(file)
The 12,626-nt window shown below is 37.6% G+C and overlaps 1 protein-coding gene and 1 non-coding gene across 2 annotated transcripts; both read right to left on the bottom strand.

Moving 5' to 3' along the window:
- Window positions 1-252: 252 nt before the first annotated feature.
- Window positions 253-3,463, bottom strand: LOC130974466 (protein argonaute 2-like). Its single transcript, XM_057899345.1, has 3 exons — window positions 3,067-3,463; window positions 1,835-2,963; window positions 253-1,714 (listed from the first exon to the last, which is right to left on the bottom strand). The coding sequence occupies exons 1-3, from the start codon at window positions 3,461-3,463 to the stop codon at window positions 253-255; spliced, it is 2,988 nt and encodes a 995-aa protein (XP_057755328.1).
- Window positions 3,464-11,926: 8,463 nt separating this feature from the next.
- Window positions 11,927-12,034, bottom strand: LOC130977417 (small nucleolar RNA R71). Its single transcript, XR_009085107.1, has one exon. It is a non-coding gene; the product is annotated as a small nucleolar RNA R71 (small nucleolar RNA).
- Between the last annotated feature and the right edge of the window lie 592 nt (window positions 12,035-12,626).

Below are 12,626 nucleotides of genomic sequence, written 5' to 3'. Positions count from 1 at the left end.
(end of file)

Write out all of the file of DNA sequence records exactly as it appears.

The 12,626-nt window shown below is 37.6% G+C and overlaps 1 protein-coding gene and 1 non-coding gene across 2 annotated transcripts; both read right to left on the bottom strand.

Moving 5' to 3' along the window:
- Window positions 1-252: 252 nt before the first annotated feature.
- Window positions 253-3,463, bottom strand: LOC130974466 (protein argonaute 2-like). Its single transcript, XM_057899345.1, has 3 exons — window positions 3,067-3,463; window positions 1,835-2,963; window positions 253-1,714 (listed from the first exon to the last, which is right to left on the bottom strand). The coding sequence occupies exons 1-3, from the start codon at window positions 3,461-3,463 to the stop codon at window positions 253-255; spliced, it is 2,988 nt and encodes a 995-aa protein (XP_057755328.1).
- Window positions 3,464-11,926: 8,463 nt separating this feature from the next.
- Window positions 11,927-12,034, bottom strand: LOC130977417 (small nucleolar RNA R71). Its single transcript, XR_009085107.1, has one exon. It is a non-coding gene; the product is annotated as a small nucleolar RNA R71 (small nucleolar RNA).
- Between the last annotated feature and the right edge of the window lie 592 nt (window positions 12,035-12,626).

Below are 12,626 nucleotides of genomic sequence, written 5' to 3'. Positions count from 1 at the left end.